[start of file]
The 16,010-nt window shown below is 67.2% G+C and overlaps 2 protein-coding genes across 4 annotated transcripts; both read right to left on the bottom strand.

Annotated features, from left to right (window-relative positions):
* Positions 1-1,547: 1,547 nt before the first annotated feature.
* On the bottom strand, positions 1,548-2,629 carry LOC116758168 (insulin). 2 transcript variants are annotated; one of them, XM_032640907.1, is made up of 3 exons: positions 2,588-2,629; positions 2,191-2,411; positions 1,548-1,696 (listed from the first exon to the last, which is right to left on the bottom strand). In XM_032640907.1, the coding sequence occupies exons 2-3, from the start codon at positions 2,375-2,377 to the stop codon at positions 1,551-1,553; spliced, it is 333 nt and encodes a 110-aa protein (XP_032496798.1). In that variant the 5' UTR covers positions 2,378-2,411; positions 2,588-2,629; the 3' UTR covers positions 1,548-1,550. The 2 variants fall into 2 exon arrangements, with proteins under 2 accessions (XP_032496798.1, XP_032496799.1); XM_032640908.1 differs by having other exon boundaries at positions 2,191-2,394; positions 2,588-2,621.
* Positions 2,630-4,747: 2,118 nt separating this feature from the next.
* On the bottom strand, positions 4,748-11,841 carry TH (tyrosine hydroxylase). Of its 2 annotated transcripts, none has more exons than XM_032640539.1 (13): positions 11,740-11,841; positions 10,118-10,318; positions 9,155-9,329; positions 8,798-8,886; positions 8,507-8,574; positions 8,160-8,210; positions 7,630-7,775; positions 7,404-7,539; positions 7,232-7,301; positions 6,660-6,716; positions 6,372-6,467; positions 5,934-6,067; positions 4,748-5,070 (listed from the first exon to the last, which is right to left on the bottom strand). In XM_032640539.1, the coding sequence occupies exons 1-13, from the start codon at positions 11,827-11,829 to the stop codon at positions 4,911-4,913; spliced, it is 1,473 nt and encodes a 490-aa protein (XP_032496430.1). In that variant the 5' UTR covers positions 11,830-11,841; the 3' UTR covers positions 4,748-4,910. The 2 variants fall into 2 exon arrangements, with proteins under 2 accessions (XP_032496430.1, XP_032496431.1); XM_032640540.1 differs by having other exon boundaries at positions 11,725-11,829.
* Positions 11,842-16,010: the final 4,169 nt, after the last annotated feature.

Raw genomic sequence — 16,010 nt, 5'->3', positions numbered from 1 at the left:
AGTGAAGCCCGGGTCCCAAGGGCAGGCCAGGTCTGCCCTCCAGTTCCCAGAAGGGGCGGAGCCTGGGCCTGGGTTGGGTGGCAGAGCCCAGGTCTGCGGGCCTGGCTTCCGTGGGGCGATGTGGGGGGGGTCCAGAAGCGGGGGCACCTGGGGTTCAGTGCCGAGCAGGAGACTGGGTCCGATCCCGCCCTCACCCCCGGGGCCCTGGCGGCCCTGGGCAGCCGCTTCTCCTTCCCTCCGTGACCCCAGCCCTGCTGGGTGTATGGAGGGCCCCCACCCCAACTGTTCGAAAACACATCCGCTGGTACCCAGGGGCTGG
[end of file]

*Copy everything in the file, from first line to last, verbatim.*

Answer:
The 16,010-nt window shown below is 67.2% G+C and overlaps 2 protein-coding genes across 4 annotated transcripts; both read right to left on the bottom strand.

Annotated features, from left to right (window-relative positions):
* Positions 1-1,547: 1,547 nt before the first annotated feature.
* On the bottom strand, positions 1,548-2,629 carry LOC116758168 (insulin). 2 transcript variants are annotated; one of them, XM_032640907.1, is made up of 3 exons: positions 2,588-2,629; positions 2,191-2,411; positions 1,548-1,696 (listed from the first exon to the last, which is right to left on the bottom strand). In XM_032640907.1, the coding sequence occupies exons 2-3, from the start codon at positions 2,375-2,377 to the stop codon at positions 1,551-1,553; spliced, it is 333 nt and encodes a 110-aa protein (XP_032496798.1). In that variant the 5' UTR covers positions 2,378-2,411; positions 2,588-2,629; the 3' UTR covers positions 1,548-1,550. The 2 variants fall into 2 exon arrangements, with proteins under 2 accessions (XP_032496798.1, XP_032496799.1); XM_032640908.1 differs by having other exon boundaries at positions 2,191-2,394; positions 2,588-2,621.
* Positions 2,630-4,747: 2,118 nt separating this feature from the next.
* On the bottom strand, positions 4,748-11,841 carry TH (tyrosine hydroxylase). Of its 2 annotated transcripts, none has more exons than XM_032640539.1 (13): positions 11,740-11,841; positions 10,118-10,318; positions 9,155-9,329; positions 8,798-8,886; positions 8,507-8,574; positions 8,160-8,210; positions 7,630-7,775; positions 7,404-7,539; positions 7,232-7,301; positions 6,660-6,716; positions 6,372-6,467; positions 5,934-6,067; positions 4,748-5,070 (listed from the first exon to the last, which is right to left on the bottom strand). In XM_032640539.1, the coding sequence occupies exons 1-13, from the start codon at positions 11,827-11,829 to the stop codon at positions 4,911-4,913; spliced, it is 1,473 nt and encodes a 490-aa protein (XP_032496430.1). In that variant the 5' UTR covers positions 11,830-11,841; the 3' UTR covers positions 4,748-4,910. The 2 variants fall into 2 exon arrangements, with proteins under 2 accessions (XP_032496430.1, XP_032496431.1); XM_032640540.1 differs by having other exon boundaries at positions 11,725-11,829.
* Positions 11,842-16,010: the final 4,169 nt, after the last annotated feature.

Raw genomic sequence — 16,010 nt, 5'->3', positions numbered from 1 at the left:
AGTGAAGCCCGGGTCCCAAGGGCAGGCCAGGTCTGCCCTCCAGTTCCCAGAAGGGGCGGAGCCTGGGCCTGGGTTGGGTGGCAGAGCCCAGGTCTGCGGGCCTGGCTTCCGTGGGGCGATGTGGGGGGGGTCCAGAAGCGGGGGCACCTGGGGTTCAGTGCCGAGCAGGAGACTGGGTCCGATCCCGCCCTCACCCCCGGGGCCCTGGCGGCCCTGGGCAGCCGCTTCTCCTTCCCTCCGTGACCCCAGCCCTGCTGGGTGTATGGAGGGCCCCCACCCCAACTGTTCGAAAACACATCCGCTGGTACCCAGGGGCTGG